Eric, Barbara and her husband Alan discuss life in New Orleans in the early 1950’s
Me: How old were you when you guys left?
Barbara: I was… I had gone to my first year of college, so I was…
Alan: 18? 19?
Barbara: Yeah 18 or 19. Something like that. And when we came out [to LA] Eric was a baby and he was a little baby.
Eric: I was six.
Alan: To them you’re still a baby.
Barbara: [Eric was] a little baby and when they had midnight mass they had the manger inside the church and they wanted Eric to be the baby Jesus.
Eric: That’s where that picture came from.
Me: What picture?
Eric: That drawing.
Me: Oh right okay.
Barbara: He was to be the baby Jesus. So grandmother and pops had to take Eric to midnight mass and walk up the aisle and put him in the manger. That was in New Orleans. See midnight mass was a big deal in New Orleans, I guess it is now, but back then it was a big deal and everybody went to midnight mass, even the little babies.
Barbara: When we were in New Orleans… when Eric was born and grandmother took him out of the crib because he was getting big for the crib, she put him in my bed with me because we didn’t know what to do with him. So I had to sleep with poor little Eric and I was so afraid I was going to crush him, so I would walk the floor all night. I would get up and go around, keep walking around, because he would sleep right here and I would try to move him and he wouldn’t move so I’d have to get up and walk around the bed and let him sleep on this side. And I was happy because I used to get to feed him after he would sleep. I would see if I could feed him and I loved his food and I’d give him all the spinach and carrots and nasty stuff and I would eat up all of the pudding and all of his good food.
E: Yeah so… I had my share of vegetables.
Barbara: I used to take him shopping. I didn’t have any money, I guess at that time if you have twenty-five cents that was a lot of money. And I don’t know where I was taking Eric shopping. But anyway, I would take Eric shopping.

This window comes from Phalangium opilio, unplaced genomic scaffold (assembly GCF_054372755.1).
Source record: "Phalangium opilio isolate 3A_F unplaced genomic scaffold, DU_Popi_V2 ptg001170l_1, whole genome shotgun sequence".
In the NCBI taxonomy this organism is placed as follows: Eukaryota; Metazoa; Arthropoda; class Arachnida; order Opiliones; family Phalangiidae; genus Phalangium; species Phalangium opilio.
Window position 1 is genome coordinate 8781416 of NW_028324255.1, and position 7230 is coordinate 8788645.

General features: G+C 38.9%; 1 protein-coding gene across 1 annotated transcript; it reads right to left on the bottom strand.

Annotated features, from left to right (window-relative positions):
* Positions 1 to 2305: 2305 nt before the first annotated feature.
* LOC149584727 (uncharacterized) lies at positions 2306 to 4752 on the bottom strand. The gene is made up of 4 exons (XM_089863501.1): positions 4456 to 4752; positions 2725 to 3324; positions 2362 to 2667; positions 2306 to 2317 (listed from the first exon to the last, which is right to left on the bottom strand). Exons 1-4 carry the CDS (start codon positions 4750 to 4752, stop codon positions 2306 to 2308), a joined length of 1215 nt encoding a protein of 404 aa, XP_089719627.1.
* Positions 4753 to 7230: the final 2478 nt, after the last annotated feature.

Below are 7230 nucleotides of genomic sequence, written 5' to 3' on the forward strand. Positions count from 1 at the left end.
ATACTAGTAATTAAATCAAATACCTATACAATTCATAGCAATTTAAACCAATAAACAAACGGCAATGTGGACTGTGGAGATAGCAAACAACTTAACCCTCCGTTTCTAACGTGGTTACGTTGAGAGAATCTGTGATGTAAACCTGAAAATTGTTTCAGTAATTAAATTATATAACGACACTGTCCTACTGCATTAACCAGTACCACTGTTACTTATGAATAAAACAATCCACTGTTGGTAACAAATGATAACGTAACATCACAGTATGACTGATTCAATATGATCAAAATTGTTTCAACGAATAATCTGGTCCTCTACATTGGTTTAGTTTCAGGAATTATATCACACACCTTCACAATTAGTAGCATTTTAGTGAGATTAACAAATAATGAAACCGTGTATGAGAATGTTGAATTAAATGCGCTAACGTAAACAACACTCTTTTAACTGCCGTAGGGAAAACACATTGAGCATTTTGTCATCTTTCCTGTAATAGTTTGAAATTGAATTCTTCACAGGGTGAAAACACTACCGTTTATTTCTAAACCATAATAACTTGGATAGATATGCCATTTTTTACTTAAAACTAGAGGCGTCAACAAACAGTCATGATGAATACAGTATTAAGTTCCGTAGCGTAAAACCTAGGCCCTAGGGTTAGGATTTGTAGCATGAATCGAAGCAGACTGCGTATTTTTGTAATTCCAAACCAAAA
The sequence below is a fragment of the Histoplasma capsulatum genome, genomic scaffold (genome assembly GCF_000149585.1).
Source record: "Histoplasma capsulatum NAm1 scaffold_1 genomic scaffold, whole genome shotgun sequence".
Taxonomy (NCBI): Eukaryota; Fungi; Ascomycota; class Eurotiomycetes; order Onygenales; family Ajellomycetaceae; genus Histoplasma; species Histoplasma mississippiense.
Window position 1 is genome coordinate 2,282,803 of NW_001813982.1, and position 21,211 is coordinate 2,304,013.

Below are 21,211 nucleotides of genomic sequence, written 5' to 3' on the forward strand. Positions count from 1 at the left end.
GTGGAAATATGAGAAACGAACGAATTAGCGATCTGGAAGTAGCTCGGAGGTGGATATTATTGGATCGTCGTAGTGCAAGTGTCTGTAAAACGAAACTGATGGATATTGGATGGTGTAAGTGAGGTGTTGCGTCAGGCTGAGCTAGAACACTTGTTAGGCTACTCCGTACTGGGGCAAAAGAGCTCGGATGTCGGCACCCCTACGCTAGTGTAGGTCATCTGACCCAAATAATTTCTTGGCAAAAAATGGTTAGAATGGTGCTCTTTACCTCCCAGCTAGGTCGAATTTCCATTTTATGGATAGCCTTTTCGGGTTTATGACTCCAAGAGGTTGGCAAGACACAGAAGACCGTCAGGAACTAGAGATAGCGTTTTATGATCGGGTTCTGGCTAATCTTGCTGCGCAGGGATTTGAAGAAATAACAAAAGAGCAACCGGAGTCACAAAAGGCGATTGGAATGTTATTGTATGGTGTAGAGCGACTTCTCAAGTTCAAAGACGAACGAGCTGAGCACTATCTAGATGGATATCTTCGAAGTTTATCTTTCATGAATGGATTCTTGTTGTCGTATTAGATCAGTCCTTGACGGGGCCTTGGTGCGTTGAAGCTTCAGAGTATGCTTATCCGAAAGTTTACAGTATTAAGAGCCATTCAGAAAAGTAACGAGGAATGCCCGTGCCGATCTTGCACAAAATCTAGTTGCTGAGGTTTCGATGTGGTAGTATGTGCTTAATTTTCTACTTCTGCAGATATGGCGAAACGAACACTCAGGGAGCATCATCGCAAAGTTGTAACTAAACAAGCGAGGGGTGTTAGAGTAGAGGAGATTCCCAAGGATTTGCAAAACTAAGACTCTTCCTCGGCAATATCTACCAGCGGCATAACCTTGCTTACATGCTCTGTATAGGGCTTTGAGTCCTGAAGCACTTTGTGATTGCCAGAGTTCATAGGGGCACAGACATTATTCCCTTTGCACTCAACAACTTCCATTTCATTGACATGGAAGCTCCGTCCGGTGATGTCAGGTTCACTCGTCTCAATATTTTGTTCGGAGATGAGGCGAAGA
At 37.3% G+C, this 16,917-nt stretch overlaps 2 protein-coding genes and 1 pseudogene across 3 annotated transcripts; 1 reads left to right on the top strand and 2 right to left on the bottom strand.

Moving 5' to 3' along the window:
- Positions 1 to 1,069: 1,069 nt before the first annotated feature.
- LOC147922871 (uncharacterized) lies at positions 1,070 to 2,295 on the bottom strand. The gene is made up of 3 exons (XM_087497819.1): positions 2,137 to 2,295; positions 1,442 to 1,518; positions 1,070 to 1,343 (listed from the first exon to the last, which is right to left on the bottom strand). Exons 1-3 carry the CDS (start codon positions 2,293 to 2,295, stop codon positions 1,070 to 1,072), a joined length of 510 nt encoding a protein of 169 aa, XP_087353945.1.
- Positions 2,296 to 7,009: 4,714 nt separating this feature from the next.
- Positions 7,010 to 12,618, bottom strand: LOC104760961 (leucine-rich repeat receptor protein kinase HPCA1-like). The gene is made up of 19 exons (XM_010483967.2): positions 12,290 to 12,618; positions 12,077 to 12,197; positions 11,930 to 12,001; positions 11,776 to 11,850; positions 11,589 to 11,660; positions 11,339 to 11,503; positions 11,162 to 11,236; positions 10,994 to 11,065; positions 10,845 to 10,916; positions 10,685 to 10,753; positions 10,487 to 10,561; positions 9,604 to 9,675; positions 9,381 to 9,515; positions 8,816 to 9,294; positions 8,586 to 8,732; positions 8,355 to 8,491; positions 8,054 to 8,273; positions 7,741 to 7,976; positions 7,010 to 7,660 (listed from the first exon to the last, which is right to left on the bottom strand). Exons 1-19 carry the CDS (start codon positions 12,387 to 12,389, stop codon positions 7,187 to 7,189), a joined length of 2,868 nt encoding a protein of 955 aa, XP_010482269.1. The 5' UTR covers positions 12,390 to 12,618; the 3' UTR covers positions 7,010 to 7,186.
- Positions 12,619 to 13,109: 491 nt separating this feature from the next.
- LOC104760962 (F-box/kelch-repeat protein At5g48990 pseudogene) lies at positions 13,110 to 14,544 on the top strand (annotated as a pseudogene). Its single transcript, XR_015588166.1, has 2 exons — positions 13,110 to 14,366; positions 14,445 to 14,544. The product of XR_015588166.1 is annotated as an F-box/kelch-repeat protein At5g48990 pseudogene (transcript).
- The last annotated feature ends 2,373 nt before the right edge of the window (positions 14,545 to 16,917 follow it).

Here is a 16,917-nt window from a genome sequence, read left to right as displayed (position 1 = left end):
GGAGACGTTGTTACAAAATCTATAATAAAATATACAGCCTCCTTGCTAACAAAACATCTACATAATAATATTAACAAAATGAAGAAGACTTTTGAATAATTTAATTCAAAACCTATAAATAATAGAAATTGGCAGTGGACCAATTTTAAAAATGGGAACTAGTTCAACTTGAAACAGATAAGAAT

Alan: Just you and him?
Barbara: Yeah. Well I was the big sister, so you just hold Eric’s had and don’t lose him and it’s alright. But I wanted to tell this to Alica, because at that time New Orleans and the south were very very prejudice. I would… Eric and I would get on the street car to go shopping.. I only had 25 cents, I don’t think we were going far, maybe to buy him an ice cream or something. But at that time there was a screen on the bus and the street car.
A divider, and so the white people used to sit up here. And then… they used to call them “colored people.” They would sit right here. Behind the screen. And they would look at me and Eric and then they would take the screen and put it in front of Eric and me, because they thought Eric was white. I don’t know who they thought I was. But they would put the screen in front of us and I had been taught all of my life that, because my mother and father taught me what to do when I went shopping, so I would take the screen and put it back. Put it back by the white people right here. So they would put it back. And it would go on until finally I’d say “Come on Eric let’s go home.”